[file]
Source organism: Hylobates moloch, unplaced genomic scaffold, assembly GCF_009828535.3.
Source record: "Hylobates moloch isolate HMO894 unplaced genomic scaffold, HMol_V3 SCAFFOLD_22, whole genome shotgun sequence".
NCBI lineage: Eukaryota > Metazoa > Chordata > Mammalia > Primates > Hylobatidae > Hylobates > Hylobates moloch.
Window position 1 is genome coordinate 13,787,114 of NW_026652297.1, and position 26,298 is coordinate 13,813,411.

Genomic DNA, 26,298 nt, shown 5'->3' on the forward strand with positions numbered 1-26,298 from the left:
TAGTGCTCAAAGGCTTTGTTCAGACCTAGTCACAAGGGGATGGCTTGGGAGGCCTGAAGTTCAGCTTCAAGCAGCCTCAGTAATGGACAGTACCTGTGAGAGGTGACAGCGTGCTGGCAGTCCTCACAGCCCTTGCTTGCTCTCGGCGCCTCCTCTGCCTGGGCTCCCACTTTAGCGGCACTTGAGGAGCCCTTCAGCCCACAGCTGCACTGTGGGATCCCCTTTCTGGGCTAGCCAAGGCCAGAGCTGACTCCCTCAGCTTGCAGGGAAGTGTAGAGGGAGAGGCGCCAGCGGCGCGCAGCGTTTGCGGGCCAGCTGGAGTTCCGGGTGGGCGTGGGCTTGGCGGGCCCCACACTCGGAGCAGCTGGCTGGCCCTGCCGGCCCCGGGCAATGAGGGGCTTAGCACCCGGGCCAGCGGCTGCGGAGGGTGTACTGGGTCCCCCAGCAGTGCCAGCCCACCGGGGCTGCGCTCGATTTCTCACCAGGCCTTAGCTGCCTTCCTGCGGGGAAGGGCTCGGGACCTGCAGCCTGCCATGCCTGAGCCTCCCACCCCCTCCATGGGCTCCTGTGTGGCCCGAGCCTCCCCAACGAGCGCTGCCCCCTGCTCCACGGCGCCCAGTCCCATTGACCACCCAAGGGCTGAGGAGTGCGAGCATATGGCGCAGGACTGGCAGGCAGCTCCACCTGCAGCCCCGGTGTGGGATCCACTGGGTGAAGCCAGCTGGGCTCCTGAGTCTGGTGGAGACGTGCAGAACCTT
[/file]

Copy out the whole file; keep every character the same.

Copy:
Source organism: Hylobates moloch, unplaced genomic scaffold, assembly GCF_009828535.3.
Source record: "Hylobates moloch isolate HMO894 unplaced genomic scaffold, HMol_V3 SCAFFOLD_22, whole genome shotgun sequence".
NCBI lineage: Eukaryota > Metazoa > Chordata > Mammalia > Primates > Hylobatidae > Hylobates > Hylobates moloch.
Window position 1 is genome coordinate 13,787,114 of NW_026652297.1, and position 26,298 is coordinate 13,813,411.

Genomic DNA, 26,298 nt, shown 5'->3' on the forward strand with positions numbered 1-26,298 from the left:
TAGTGCTCAAAGGCTTTGTTCAGACCTAGTCACAAGGGGATGGCTTGGGAGGCCTGAAGTTCAGCTTCAAGCAGCCTCAGTAATGGACAGTACCTGTGAGAGGTGACAGCGTGCTGGCAGTCCTCACAGCCCTTGCTTGCTCTCGGCGCCTCCTCTGCCTGGGCTCCCACTTTAGCGGCACTTGAGGAGCCCTTCAGCCCACAGCTGCACTGTGGGATCCCCTTTCTGGGCTAGCCAAGGCCAGAGCTGACTCCCTCAGCTTGCAGGGAAGTGTAGAGGGAGAGGCGCCAGCGGCGCGCAGCGTTTGCGGGCCAGCTGGAGTTCCGGGTGGGCGTGGGCTTGGCGGGCCCCACACTCGGAGCAGCTGGCTGGCCCTGCCGGCCCCGGGCAATGAGGGGCTTAGCACCCGGGCCAGCGGCTGCGGAGGGTGTACTGGGTCCCCCAGCAGTGCCAGCCCACCGGGGCTGCGCTCGATTTCTCACCAGGCCTTAGCTGCCTTCCTGCGGGGAAGGGCTCGGGACCTGCAGCCTGCCATGCCTGAGCCTCCCACCCCCTCCATGGGCTCCTGTGTGGCCCGAGCCTCCCCAACGAGCGCTGCCCCCTGCTCCACGGCGCCCAGTCCCATTGACCACCCAAGGGCTGAGGAGTGCGAGCATATGGCGCAGGACTGGCAGGCAGCTCCACCTGCAGCCCCGGTGTGGGATCCACTGGGTGAAGCCAGCTGGGCTCCTGAGTCTGGTGGAGACGTGCAGAACCTT